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Cutting 'Hidden' Salt Could Lower Nation’s Blood Pressure

Date:
September 9, 2009
Source:
Center for Advancing Health
Summary:
Many people think twice before adding a dash of salt to their food, but don't realize that the majority of dietary sodium comes from packaged foods and eating out, according to a new study.

Many people think twice before adding a dash of salt to their food, but don’t realize that the majority of dietary sodium comes from packaged foods and eating out, according to a new study.

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Reducing sodium intake to recommended levels could result in 11.1 million fewer cases of high blood pressure each year and reduce health care costs by as much as $18 billion as an added benefit, say researchers led by Kartika Palar, a doctoral fellow at Pardee RAND Graduate School.

In the United States, the maximum daily sodium recommendation is 2,300 milligrams but the average person consumes 3,400 milligrams per day, according to the study.

The authors simulated models of different sodium-reduction scenarios, pulling from population-level data on sodium intake, blood pressure and medication use from the National Health and Nutrition Examination Survey, conducted from 1999 to 2004.

The study appears in the September/October 2009 issue of the American Journal of Health Promotion.

Jasminka Ilich, Ph.D., a professor at Florida State University, is not affiliated with the study. Since the surveys were done several years ago, she said, “It is possible that the actual intake of sodium in the population has changed due to already huge public education and efforts to reduce sodium [therefore] rendering lower dollar savings than calculated in this study.”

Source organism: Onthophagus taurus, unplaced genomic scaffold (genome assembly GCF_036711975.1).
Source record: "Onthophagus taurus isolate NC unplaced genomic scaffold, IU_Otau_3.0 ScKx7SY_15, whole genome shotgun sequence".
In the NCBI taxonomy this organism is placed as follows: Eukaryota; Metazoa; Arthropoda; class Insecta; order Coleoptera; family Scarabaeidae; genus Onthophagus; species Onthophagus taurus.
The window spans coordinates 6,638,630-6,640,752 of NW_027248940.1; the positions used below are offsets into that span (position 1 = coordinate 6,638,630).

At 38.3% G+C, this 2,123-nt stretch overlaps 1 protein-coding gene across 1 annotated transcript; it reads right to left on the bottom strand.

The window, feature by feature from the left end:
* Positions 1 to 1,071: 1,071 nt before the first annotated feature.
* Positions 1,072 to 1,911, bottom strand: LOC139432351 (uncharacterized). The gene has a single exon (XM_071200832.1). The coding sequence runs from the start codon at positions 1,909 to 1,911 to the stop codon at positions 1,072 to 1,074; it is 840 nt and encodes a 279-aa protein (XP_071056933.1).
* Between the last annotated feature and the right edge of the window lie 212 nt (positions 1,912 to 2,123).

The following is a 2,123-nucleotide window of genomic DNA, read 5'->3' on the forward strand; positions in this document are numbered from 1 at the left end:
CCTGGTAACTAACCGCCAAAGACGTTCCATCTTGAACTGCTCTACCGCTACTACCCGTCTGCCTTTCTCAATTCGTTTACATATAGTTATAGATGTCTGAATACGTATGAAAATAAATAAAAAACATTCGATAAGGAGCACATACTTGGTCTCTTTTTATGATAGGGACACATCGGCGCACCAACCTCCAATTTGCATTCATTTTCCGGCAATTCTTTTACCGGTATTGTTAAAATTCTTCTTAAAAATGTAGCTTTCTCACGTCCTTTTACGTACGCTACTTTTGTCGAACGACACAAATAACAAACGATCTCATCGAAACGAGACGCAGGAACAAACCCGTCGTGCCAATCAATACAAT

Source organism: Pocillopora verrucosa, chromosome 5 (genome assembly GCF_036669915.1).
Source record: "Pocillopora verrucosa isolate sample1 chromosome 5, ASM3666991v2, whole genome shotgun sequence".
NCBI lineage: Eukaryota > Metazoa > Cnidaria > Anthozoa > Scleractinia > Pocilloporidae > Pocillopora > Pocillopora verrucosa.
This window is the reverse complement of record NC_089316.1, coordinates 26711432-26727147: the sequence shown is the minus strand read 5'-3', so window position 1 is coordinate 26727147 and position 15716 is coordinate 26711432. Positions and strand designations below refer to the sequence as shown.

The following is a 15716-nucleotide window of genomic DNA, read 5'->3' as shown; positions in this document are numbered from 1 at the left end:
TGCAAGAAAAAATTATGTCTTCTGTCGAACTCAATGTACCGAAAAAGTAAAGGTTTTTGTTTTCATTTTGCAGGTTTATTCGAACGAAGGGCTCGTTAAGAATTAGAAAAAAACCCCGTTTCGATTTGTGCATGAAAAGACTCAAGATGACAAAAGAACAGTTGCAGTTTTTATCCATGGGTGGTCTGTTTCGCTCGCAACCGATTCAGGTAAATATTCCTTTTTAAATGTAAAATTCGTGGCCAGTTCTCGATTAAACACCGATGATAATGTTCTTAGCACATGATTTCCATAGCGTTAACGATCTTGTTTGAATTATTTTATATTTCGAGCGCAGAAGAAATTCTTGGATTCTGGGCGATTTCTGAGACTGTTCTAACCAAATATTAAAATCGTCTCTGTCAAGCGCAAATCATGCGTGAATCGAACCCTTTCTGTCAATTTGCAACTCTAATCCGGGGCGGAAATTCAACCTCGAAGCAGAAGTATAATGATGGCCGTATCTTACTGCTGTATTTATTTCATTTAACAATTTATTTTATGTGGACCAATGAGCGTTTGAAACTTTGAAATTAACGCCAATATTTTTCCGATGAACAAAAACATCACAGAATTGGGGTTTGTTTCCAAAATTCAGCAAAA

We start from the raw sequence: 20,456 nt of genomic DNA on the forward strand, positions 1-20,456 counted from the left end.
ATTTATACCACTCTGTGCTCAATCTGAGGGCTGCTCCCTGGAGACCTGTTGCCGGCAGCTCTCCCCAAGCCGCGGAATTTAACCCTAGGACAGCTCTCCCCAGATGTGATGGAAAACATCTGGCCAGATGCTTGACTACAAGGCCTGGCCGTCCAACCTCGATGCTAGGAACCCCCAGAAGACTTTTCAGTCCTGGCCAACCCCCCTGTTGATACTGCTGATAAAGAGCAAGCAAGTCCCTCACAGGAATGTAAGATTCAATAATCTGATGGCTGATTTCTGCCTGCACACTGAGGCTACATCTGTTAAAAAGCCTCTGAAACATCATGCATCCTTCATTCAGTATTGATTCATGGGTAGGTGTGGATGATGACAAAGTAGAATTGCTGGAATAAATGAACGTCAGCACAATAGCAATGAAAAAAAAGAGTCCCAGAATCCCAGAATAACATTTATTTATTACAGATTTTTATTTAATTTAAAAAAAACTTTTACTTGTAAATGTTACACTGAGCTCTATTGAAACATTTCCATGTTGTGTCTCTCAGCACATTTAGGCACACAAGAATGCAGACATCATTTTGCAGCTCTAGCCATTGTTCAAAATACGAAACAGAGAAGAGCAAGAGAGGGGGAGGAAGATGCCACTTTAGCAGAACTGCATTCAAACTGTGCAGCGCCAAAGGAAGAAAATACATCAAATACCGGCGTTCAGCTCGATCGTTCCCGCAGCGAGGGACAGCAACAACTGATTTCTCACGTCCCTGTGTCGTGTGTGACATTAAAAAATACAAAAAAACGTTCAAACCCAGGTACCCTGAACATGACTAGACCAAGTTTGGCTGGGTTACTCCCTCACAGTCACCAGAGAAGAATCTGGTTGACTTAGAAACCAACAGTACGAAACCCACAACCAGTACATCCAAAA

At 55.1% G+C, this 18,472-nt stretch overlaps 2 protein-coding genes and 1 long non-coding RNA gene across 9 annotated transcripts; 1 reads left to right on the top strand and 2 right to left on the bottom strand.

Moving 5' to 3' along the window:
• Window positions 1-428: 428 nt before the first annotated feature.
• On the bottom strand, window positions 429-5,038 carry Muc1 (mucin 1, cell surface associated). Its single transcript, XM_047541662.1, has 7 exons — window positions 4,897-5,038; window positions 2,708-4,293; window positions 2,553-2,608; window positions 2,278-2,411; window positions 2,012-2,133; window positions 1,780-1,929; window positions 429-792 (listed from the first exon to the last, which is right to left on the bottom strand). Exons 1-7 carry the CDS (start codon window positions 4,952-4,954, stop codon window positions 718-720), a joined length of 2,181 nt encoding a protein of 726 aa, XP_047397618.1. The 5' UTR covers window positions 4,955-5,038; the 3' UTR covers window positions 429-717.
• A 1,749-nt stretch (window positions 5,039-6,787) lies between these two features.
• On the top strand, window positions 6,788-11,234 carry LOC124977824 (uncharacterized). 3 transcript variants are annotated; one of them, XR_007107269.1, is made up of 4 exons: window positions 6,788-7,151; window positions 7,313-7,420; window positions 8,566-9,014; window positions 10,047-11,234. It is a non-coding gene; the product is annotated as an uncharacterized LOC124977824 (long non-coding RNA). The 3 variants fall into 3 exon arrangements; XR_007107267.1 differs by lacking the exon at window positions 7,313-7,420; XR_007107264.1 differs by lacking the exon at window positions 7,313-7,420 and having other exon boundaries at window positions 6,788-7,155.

Ilich agrees with the authors that bringing sodium intake to down to recommended levels would be a major undertaking.

“Sodium is present in all foods, but most abundantly in processed foods. On average, individuals get over 70 percent of their sodium from processed foods. Therefore, there isn’t much leverage in reducing table salt or added salt during cooking,” Ilich said.

“Policy interventions that target processed and restaurant foods, which account for the majority of average sodium intake in the U.S. — not salt added at the table — may be especially promising,” Palar said.

Ilich said the most efficient approach would be to educate the public about reading labels and about substituting or avoiding foods with high sodium content.

She said there is controversy about whether all people with hypertension would see improvement with sodium reduction. “There is another school of thought, according to which only sodium-sensitive people, about 6 percent of the adult population, can lower their blood pressure by reducing sodium intake,” Ilich said.


Story Source:

The above story is based on materials provided by Center for Advancing Health. Note: Materials may be edited for content and length.


Journal Reference:

  1. Palar K, Sturm, R. Potential societal savings from reduced sodium consumption in the U.S. adult population. American Journal of Health Promotion, 24(1), 2009

Cite This Page:

Center for Advancing Health. "Cutting 'Hidden' Salt Could Lower Nation’s Blood Pressure." ScienceDaily. ScienceDaily, 9 September 2009. <www.sciencedaily.com/releases/2009/09/090908104207.htm>.
Center for Advancing Health. (2009, September 9). Cutting 'Hidden' Salt Could Lower Nation’s Blood Pressure. ScienceDaily. Retrieved December 19, 2014 from www.sciencedaily.com/releases/2009/09/090908104207.htm
Center for Advancing Health. "Cutting 'Hidden' Salt Could Lower Nation’s Blood Pressure." ScienceDaily. www.sciencedaily.com/releases/2009/09/090908104207.htm (accessed December 19, 2014).

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